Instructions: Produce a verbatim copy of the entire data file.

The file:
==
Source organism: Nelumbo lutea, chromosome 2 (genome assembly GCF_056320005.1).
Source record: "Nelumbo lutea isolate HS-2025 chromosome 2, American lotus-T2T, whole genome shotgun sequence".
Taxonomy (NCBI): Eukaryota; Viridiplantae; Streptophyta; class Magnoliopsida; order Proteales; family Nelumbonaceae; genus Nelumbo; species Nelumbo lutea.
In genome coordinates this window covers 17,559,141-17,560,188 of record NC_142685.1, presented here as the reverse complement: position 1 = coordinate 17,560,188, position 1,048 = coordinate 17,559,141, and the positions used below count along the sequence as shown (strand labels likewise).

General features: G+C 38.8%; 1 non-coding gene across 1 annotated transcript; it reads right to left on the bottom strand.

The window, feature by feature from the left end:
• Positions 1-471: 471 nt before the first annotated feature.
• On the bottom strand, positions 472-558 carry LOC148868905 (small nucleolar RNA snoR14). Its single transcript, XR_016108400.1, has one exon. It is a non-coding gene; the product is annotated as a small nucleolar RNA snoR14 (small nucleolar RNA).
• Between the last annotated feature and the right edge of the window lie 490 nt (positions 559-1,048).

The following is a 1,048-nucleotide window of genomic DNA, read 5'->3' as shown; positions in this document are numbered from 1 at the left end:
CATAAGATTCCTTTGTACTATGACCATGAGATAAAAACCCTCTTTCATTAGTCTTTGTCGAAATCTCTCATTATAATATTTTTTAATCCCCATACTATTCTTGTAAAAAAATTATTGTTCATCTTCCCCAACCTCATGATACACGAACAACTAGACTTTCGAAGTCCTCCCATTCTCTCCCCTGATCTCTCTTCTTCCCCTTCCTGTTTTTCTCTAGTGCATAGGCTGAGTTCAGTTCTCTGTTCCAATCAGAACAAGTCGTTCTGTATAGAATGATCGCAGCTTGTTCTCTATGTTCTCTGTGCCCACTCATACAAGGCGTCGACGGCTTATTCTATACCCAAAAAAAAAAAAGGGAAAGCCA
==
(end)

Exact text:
Source organism: Nelumbo lutea, chromosome 2 (genome assembly GCF_056320005.1).
Source record: "Nelumbo lutea isolate HS-2025 chromosome 2, American lotus-T2T, whole genome shotgun sequence".
Taxonomy (NCBI): Eukaryota; Viridiplantae; Streptophyta; class Magnoliopsida; order Proteales; family Nelumbonaceae; genus Nelumbo; species Nelumbo lutea.
In genome coordinates this window covers 17,559,141-17,560,188 of record NC_142685.1, presented here as the reverse complement: position 1 = coordinate 17,560,188, position 1,048 = coordinate 17,559,141, and the positions used below count along the sequence as shown (strand labels likewise).

General features: G+C 38.8%; 1 non-coding gene across 1 annotated transcript; it reads right to left on the bottom strand.

The window, feature by feature from the left end:
• Positions 1-471: 471 nt before the first annotated feature.
• On the bottom strand, positions 472-558 carry LOC148868905 (small nucleolar RNA snoR14). Its single transcript, XR_016108400.1, has one exon. It is a non-coding gene; the product is annotated as a small nucleolar RNA snoR14 (small nucleolar RNA).
• Between the last annotated feature and the right edge of the window lie 490 nt (positions 559-1,048).

The following is a 1,048-nucleotide window of genomic DNA, read 5'->3' as shown; positions in this document are numbered from 1 at the left end:
CATAAGATTCCTTTGTACTATGACCATGAGATAAAAACCCTCTTTCATTAGTCTTTGTCGAAATCTCTCATTATAATATTTTTTAATCCCCATACTATTCTTGTAAAAAAATTATTGTTCATCTTCCCCAACCTCATGATACACGAACAACTAGACTTTCGAAGTCCTCCCATTCTCTCCCCTGATCTCTCTTCTTCCCCTTCCTGTTTTTCTCTAGTGCATAGGCTGAGTTCAGTTCTCTGTTCCAATCAGAACAAGTCGTTCTGTATAGAATGATCGCAGCTTGTTCTCTATGTTCTCTGTGCCCACTCATACAAGGCGTCGACGGCTTATTCTATACCCAAAAAAAAAAAAGGGAAAGCCA